The older I get the more I learn about the world we live in. It seems that in our society, the drive to "succeed" and strive for more, more, more is on the minds of so many people, we tend to forget about what we already have. I don't know if it's an accumulation of life experiences, my trip to a part of the world where life is slower or this damn auto-immune disease that has pretty much put the brakes on my own goals and financial dreams. What I do know is that being forced to slow down and really take a look at things has SERIOUSLY changed my outlook on things in my life and the people I choose to keep near me. I have a life-changing, chronic, disabling auto-immune disease. I have had to give up so much...my ability to do my job, my Girl Scout troop, furthering my secondary education, my social life, running a GLBT parenting organization, my autonomy, my independence....my ability to just DO, in general. What good could EVER come of this? I have to rely on either public assistance or other people for financial support, for medical care and to take care of myself in general. How is THAT a good thing?? I'll tell you. GRATITUDE. Those that have known me for a while know me as the "overachiever", the "go-getter", the "never say no" kind of person. My disease has forced me to SLOW DOWN. I have to stop and think about my actions before I do them. I have to stop and think about how much of myself I can commit to any person or thing outside of my own immediate family. It has forced me to learn to think outside the box in nearly every aspect of my life. It has forced me to step back and ask for help when I need it, which is something that we ALL know is a huge issue for me. I have been forced to prioritize my tasks and only do what I can....not necessarily what I want. It has kept me at home, which is a good thing since we have two soon to be eight year old girls who are barreling towards puberty and a society can be hurtful, judgmental and hostile towards anyone or anything different. I had NEVER thought I would be a stay at home parent, but it's what I've become. I did not find it....it found ME. My kids NEED me. Although I can't be the full fledged GS troop leader, soccer mom, energetic type, I can be WITH them. I can be there FOR THEM and in this day and age, that isn't easy to manage with so many families being forced to work two plus jobs to try and keep things afloat. The past two years have been full of change, both positive and negative. My life in general has been pretty hard to handle, but had it not been how it was, I would not be who I am. I am grateful despite my illness, I was able to travel to the other side of the world and see how another culture lived....and realized that I need to live like that as well. I mean, over there, family is very important...maternity leave can be as long as three YEARS, paid. You can be paid to stay home with your young children for up to four years, medical care is comprehensive....and REQUIRED by law. The work week is shorter and the weekend is longer. Families and government both understand that sick leave is needed for everyone...and so is vacation time. Are there downfalls? Of course. But it certainly makes me think. I have always been family oriented and thankfully, I am now engaged to be married to a woman who values family as much as I do. Her family has become my family and in many ways, I am grateful for them. Having a recovery-intensive surgery has been hard on me, my kids and my fiancee...but without question, my soon to be father in law spent SIX weeks here with us, no questions asked. No emotional price tag (my mother will understand what that means!), nothing asked for in return. A gesture that will always resonate with me because I'm not accustomed to that. I am grateful for this new extension of my family because they are a fantastic example of what a functional family should be, at least in my eyes. This is not to say that I hate my family of origin, I am ungrateful for them or anything like that...because I am not. The girls have an AWESOME set of grandparents (three sets, total) as well as uncles, several cousins...whom they have already met and spent time with. My soon to be mother in law reminds me so much of my Grandma Nita...it is incredible. As my own mother had said, "I am so glad you are marrying into a FAMILY." So am I. In the recent past, I have watched people who are always complaining. They have healthy boys and fuss, whine and cry because they "need" to have that girl. What does that say about them? What does that say to those kids that are already here and in need of love? There are SO many people out there who cannot have ANY children...who would kill to have A child, let alone THREE boys. Be grateful for your children, they are a GIFT. They are NOT an accessory, something to show off or fuss over when *gasp* a child arrives before the due date or doesn't say/do something that YOU want them to do. This child is a gift and your ungrateful attitude will RUIN that child. As parents, it is our job to produce and raise children who will be productive members of society (not just materialistically). Overemphasizing or doting over the first boy or the only girl....what does this do to the rest of the children in the family? You should celebrate ALL of your children and enjoy their lives, trust me, they could be gone at the turn of a page. Losing a child late into the pregnancy instilled this in me. Not seeing my boys in about 5 years instilled this in me. Spending time in homeless shelters with two young children and not a dime to my name instilled this in me. Developing a destructive, chronic disease instilled this into me. It's gratitude and I have it. I'm grateful for my soon to be wife and her family as they have not only blessed me, but my daughters. We may not have a lot of money and like many, it's hard to come by, but what we don't have materialistically, we more than make up for in love. I am grateful for a brand new apartment as I know what it's like to live in horrible shelters or live in substandard housing. My body is more or less attacking itself, but I have excellent health care....and I could be DEAD. The next time you feel down, or feel the urge to feel sorry for yourself.....stop and think about what you have. What do you think your life would be like WITHOUT those things? Be grateful for what you have, because as I've witnessed, it could be gone in an instant. Cherish the children you have, because you could have none at all. In the end, our material things stay behind when we die, but our inner self is ongoing. Be grateful.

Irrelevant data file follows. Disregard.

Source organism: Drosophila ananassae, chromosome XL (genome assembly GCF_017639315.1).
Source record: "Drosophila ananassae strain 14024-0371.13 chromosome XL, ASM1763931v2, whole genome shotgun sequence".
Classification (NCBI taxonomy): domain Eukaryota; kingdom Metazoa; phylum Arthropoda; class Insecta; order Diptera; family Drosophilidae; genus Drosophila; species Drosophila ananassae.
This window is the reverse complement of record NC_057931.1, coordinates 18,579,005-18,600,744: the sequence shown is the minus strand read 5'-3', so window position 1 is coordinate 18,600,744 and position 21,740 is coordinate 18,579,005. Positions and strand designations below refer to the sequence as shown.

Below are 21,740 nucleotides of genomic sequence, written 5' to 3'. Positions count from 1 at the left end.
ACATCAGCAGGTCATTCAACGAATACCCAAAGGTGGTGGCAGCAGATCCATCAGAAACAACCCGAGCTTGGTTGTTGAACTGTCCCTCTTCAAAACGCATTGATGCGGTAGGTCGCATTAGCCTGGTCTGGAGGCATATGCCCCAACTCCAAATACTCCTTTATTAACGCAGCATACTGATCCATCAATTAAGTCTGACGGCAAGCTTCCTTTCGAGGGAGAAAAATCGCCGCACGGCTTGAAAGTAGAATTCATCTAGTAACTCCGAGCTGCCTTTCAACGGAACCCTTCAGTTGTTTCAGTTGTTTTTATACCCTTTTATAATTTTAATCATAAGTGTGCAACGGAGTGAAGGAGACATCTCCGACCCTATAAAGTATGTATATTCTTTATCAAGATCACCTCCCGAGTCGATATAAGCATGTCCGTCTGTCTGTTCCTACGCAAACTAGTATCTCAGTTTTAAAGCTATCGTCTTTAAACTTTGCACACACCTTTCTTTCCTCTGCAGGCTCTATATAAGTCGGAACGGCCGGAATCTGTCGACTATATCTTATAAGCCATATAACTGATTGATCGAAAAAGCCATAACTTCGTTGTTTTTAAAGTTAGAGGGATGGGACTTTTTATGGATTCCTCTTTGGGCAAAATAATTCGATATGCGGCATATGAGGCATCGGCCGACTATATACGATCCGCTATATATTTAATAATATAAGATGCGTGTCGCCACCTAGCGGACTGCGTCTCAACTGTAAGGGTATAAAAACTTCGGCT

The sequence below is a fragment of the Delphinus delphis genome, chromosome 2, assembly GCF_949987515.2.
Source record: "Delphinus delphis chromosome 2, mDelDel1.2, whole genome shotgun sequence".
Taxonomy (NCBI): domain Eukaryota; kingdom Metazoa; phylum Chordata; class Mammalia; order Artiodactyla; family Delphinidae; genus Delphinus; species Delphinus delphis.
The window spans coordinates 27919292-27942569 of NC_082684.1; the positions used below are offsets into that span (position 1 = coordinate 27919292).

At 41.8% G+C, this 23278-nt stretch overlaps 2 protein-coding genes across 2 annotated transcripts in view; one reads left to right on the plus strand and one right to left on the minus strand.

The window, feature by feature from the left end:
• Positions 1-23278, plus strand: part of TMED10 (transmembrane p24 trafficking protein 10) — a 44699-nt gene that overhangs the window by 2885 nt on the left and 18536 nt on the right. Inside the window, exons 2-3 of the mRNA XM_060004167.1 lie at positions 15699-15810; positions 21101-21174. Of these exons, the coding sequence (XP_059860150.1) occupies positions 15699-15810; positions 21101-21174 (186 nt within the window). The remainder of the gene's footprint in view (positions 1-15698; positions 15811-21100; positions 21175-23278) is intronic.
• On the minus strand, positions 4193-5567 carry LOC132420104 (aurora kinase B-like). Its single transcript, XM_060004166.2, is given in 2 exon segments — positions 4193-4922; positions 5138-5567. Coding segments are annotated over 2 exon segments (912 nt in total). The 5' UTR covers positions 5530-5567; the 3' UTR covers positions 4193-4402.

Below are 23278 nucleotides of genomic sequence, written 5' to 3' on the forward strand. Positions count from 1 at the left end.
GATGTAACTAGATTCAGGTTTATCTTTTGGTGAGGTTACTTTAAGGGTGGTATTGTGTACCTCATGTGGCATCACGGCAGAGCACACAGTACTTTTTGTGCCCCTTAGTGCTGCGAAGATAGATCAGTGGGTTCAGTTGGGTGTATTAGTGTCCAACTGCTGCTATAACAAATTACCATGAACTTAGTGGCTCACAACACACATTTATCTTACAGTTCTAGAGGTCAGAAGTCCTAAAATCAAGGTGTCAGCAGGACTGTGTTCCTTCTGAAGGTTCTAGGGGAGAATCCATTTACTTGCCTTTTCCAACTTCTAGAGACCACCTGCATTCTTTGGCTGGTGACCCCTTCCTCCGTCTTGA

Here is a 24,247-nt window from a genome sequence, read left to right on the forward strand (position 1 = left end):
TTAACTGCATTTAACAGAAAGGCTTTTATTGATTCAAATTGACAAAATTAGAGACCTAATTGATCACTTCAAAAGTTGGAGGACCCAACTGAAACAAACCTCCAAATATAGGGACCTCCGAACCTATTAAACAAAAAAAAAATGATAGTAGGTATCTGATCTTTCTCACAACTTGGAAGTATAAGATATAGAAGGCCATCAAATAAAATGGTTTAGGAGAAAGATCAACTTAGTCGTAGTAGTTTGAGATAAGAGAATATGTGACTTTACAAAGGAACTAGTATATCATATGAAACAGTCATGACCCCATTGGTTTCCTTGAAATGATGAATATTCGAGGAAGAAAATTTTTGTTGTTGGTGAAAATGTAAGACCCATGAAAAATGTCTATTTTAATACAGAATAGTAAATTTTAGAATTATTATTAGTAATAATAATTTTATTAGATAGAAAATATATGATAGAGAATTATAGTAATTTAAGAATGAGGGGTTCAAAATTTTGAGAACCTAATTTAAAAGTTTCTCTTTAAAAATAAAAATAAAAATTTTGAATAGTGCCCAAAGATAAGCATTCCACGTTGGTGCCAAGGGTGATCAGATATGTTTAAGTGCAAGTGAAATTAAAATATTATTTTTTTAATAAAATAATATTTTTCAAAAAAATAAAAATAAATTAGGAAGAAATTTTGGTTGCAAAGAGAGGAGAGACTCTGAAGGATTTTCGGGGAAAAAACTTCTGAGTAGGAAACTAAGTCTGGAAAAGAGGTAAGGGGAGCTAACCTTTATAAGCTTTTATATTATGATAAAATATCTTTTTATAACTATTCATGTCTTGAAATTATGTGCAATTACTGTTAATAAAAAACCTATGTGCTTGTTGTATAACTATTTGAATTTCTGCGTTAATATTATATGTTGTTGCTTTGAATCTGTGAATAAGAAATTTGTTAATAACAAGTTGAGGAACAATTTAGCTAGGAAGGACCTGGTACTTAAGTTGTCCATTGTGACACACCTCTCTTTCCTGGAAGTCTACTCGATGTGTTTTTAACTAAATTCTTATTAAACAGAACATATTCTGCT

1 comment:

  1. May I be the first to thank-you for a wonderful, inspiring article. Gratitude is a scarce commodity these days.